Our headlights cut through the blinding darkness of the December night, illuminating the country highway as my littlest girl and I made our way home from church.
“Look at the pret-ty lights, Mom-my,” she called from her car seat in the back of the van. “Do you see the pret-ty lights? I like the pret-ty lights. Do you like the pret-ty lights?”
Like them? Yes.
See them? No.
At least, not like she did.
She, days shy of her fourth birthday, saw twinkly lights on the horizon and deemed them worthy of attention, of affection, of conversation. I, days past my thirty-ninth, noticed them and kept plowing into the night. I knew they were there. But she didn’t ask if I knew they were there. She asked if I saw them.
Acknowledging a thing’s existence is not the same as comprehending its presence.
So, no. I hadn’t seen the pretty lights. I’d glanced right past the glow they cast on the bleak winter landscape, overlooked that someone was celebrating, taken for granted that we have something to celebrate.
Seeing the lights required eyes concerned with more than pavement and progress on the season’s looming list—things to do and stuff to buy, clutter to clean and places to go. And those eyes were not mine.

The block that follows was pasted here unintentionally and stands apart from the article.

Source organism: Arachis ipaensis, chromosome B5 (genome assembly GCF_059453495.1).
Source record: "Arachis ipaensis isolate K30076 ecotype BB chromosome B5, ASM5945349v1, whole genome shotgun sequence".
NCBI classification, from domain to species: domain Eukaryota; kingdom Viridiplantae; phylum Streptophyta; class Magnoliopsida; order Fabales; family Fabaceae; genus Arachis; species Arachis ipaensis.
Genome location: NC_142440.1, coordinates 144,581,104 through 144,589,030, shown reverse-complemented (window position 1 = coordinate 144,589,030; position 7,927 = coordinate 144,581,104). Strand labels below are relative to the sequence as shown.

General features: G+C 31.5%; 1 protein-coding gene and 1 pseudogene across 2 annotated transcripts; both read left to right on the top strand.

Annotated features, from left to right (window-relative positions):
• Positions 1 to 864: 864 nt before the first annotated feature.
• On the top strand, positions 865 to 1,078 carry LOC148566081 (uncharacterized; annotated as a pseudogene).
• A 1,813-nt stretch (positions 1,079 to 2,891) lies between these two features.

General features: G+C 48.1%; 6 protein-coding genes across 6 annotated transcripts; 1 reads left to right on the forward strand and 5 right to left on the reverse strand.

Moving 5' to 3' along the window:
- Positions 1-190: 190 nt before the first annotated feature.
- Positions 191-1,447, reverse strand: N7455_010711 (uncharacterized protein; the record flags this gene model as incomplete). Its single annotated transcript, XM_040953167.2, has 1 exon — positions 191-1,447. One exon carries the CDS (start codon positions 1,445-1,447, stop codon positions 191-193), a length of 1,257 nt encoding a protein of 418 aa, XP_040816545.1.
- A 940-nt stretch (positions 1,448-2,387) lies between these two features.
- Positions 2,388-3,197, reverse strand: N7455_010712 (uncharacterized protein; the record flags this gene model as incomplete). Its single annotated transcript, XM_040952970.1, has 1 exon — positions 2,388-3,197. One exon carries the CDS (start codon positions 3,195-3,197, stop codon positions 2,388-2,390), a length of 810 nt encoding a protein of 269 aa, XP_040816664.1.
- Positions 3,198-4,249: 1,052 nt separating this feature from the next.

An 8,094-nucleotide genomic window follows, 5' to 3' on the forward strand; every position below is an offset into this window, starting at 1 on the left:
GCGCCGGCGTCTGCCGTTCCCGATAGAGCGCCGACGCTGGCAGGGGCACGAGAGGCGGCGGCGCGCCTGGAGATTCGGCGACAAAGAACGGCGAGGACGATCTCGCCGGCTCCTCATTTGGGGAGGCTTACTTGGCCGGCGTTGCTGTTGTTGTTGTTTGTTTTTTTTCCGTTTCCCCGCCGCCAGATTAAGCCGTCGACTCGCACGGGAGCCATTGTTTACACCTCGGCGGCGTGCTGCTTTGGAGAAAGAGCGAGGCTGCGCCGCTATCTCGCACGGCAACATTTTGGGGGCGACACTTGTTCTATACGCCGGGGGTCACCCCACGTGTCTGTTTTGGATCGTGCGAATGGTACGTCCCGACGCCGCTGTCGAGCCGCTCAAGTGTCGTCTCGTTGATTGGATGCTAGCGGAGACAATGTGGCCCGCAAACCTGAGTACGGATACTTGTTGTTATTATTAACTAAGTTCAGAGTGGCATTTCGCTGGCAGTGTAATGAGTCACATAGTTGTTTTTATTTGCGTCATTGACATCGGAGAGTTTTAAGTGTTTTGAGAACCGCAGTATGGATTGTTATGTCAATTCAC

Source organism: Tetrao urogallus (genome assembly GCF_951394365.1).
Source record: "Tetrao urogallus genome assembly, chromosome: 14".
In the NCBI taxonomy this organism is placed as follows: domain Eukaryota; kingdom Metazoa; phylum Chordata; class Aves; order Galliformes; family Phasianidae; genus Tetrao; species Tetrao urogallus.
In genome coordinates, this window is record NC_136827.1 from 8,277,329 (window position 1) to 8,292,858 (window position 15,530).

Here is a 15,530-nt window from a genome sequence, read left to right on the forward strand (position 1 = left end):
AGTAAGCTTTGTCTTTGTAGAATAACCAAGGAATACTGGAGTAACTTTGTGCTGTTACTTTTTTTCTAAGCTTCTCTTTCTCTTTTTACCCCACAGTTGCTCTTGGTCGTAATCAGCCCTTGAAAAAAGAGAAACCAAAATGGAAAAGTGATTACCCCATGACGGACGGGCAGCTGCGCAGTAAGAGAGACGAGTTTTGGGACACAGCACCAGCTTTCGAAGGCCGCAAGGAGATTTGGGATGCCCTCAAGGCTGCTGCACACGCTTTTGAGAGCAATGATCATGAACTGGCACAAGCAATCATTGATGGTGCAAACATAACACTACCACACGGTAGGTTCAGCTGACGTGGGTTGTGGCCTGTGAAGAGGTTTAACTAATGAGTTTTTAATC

They were hers.
Hers were the eyes of a child, eyes that came along for the ride while I did, while I bought, while I cleaned, while I drove. Hers saw beauty along the side of the road rather than racing ahead to the details of the destination. Hers attended to the small celebration in the now rather than fixating on the work of the later.
These days leading up to Christmas, these days of Advent, are not about pretty lights along the side of the road any more than they are about doing, buying, cleaning, and going.
They’re about watching. About waiting. About seeing Christmas for what it is.
And Christmas is a remembrance of what has been. That the long-awaited Messiah, Immanuel, God with us, left heaven to come to Earth. That he dwelt among men. And that he overcame the grave. It’s a celebration of what will be. That he’s coming again. And it’s an expression of what is. That once again, we are waiting.
Jesus called us to have the faith of a child. Children see the world clearly now, not dimly through a haze of details which cloud the mind as much as the eye.
So, look at the pretty lights. Do you see them? And look at the Light of the World. Do you see him?